Owning Dalmatians


Environment

Dalmatians are a short coated breed, and thus are not suited for outdoor living. As an active breed, they do enjoy short periods of cold or hot weather, but should not be left out in extreme weather for long periods. Remember that dogs and heat don't mix. A dog cannot eliminate excess body heat by sweating as we can; he can only pant. This method is actually very inefficient, so dogs are prone to heat prostration. Be careful when you have your dog in a car. The windows magnify the power of the sun and even when windows are down  the interior can become quite hot. 

 

Exercise

The Dalmatian was developed as a coaching dog, which meant accompanying the carriage horses, often up to 100 miles per trip. This breed has stamina! So, he needs exercise, and lots of it. This means winter, summer, fall and spring. Besides, exercise is good for you and him, and will lengthen both your lives! Having a second dog will provide more exercise in the form of romping and chase. Consider another dog of similar needs and size to keep your dog company. It also helps relieve loneliness.

 

Registration and Identification

Tattooing your Dalmatian is a good idea. Purebred dogs are being stolen for various reasons (personal, commercial, experimentation, etc.). A tattooed dog is identifiable property, and if one is taken across state lines, then it is a federal offense. The National Pet Registry, or like registries, can tattoo the dog on the inside of a hind leg or inside of the lip. More recently, the preferred method of identification is the microchip. In fact, Dalmatians cannot be OFA certified  without a tattoo or a chip. Check with your veterinarian, local shelter, or local kennel club.

 

Shedding

Your Dalmatian is short haired, and, as you probably already noticed, sheds!! Because he is constantly losing his hair, he will get quite cold during the winter months. He is like you when you only have a light shirt on. If you are cold, he is cold! You can help solve this cold-weather problem by putting in a dog door. This way, the dog is able to stay warm (or cool) no matter what the weather, and you are freed from always having to let him in or out. The dog door is especially useful when you are gone. Your dog is happy, and he is able to get out if there is a house fire. Consider putting a dog door into an appropriate wall. If it is installed in a door, you cannot have a storm door as well. A dog door into a basement, utility room, etc., where the dog can be confined when alone is very useful.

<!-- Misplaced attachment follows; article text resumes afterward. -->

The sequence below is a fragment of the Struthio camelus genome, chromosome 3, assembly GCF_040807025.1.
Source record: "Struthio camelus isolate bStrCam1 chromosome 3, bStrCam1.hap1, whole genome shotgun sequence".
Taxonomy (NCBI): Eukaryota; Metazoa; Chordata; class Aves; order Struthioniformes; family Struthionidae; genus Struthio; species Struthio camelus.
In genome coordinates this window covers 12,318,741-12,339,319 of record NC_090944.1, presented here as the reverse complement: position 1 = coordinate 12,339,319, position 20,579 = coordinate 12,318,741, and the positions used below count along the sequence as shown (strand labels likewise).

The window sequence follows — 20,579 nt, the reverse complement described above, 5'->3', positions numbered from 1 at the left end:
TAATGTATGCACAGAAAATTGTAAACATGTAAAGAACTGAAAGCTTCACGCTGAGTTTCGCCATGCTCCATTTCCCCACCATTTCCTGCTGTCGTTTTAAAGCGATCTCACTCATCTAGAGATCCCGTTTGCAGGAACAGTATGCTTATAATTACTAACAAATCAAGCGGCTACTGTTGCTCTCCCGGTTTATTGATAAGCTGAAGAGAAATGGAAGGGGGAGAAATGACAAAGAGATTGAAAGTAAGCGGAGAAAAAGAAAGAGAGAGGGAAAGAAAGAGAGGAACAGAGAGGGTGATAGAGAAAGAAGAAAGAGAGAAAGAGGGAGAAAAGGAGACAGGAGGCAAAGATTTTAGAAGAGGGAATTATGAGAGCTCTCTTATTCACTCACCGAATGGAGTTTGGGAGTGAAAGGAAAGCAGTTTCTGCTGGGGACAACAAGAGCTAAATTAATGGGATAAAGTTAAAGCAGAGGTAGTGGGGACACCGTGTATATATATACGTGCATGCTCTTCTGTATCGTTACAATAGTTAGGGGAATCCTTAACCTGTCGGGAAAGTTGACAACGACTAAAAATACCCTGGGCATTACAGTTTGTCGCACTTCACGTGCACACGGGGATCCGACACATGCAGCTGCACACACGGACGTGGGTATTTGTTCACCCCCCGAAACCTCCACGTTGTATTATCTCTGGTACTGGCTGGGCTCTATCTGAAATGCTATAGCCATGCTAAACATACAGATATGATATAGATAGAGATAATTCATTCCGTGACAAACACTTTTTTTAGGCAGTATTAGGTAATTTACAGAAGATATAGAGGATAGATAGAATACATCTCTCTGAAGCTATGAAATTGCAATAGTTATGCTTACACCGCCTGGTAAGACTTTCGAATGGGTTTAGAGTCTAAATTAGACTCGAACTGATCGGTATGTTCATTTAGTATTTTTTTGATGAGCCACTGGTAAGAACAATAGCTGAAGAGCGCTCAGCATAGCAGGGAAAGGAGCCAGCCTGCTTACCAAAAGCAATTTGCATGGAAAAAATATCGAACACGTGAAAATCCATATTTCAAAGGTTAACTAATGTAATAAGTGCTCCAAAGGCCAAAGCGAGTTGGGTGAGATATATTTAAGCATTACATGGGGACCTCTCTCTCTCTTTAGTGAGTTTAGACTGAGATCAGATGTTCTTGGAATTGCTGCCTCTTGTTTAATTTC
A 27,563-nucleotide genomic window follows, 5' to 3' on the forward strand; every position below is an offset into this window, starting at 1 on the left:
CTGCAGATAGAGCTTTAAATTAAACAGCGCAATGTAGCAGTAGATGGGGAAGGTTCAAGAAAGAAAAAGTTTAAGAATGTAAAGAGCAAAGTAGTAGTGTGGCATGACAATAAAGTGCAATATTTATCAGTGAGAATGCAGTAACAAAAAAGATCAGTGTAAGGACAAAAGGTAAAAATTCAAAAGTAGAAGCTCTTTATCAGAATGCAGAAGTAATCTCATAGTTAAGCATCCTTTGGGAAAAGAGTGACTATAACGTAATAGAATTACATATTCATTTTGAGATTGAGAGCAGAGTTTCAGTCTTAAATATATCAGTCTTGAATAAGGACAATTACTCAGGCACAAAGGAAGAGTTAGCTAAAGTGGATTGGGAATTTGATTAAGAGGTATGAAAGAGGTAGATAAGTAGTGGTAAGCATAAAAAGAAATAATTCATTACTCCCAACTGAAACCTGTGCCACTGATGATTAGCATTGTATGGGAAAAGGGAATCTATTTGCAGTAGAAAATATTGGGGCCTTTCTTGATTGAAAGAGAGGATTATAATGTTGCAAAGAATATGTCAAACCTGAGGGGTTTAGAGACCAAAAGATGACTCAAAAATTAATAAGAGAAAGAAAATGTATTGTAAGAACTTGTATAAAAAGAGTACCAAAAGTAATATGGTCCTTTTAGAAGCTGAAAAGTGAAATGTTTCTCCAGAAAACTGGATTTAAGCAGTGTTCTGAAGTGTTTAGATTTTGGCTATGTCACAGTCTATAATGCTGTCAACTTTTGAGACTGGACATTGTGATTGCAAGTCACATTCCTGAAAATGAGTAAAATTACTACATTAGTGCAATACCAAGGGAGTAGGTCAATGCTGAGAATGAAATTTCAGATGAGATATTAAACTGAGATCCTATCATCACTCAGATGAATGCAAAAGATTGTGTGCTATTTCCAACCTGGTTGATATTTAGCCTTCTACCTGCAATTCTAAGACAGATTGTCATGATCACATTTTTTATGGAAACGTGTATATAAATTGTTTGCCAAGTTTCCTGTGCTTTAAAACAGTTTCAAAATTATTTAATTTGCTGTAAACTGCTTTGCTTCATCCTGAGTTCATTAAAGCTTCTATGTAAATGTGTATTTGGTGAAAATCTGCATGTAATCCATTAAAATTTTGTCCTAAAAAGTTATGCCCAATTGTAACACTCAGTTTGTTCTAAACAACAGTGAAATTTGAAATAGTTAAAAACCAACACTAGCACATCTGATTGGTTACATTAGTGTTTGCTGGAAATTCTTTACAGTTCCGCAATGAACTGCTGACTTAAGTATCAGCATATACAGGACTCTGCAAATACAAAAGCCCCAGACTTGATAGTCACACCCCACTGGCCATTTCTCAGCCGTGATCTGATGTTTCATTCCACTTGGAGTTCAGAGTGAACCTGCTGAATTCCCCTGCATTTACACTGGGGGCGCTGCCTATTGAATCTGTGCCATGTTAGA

The shedding is definitely a problem, but fortunately the hairs will vacuum up and wash out. Another aid in hair control is limiting the dog's access to just the active areas of the house where he will have your company. Save most of the house for yourself and you won't have to clean as much! Many dogs just live in the kitchen and family or living room areas while the bedrooms, office, dining room, etc. are off limits. Just be sure your dog has access to rooms where he will still have plenty of attention.

By adding a tablespoon of corn oil to each meal, you will help reduce shedding. It is helpful to use a thoroughly cleaned soap bottle (one with a squeeze top) so that you can just give a good squirt into the dog's bowl. It is less messy that way. The corn oil makes the coat softer too. If your dog is allergic to corn, suitable alternatives include flax seed, olive oil (which is the oil least likely to have pesticides sytemically), canola oil, or any EFA supplement (Essential Fatty Acids - Omega 3, 6 9).

 

Socialization

Dalmatians should be social creatures and enjoy interacting with dogs and people. Puppies should be socialized as soon as possible with a wide variety of people. Once the puppy has its shots and can go into public safely, introduce him to riding in the car and going to new places. Most pet stores allow animals and make a great atmosphere for socialization. To ensure a happy experience, provide a food reward (string cheese makes a great treat and is low in purines!) whenever a dog hesitates in meeting a stranger, talk confidently, and be happy. When meeting another dog, give each one a treat and tell them how nice it is for them to be close. Certainly be prepared to separate should it be necessary, but usually the food will break their concentration.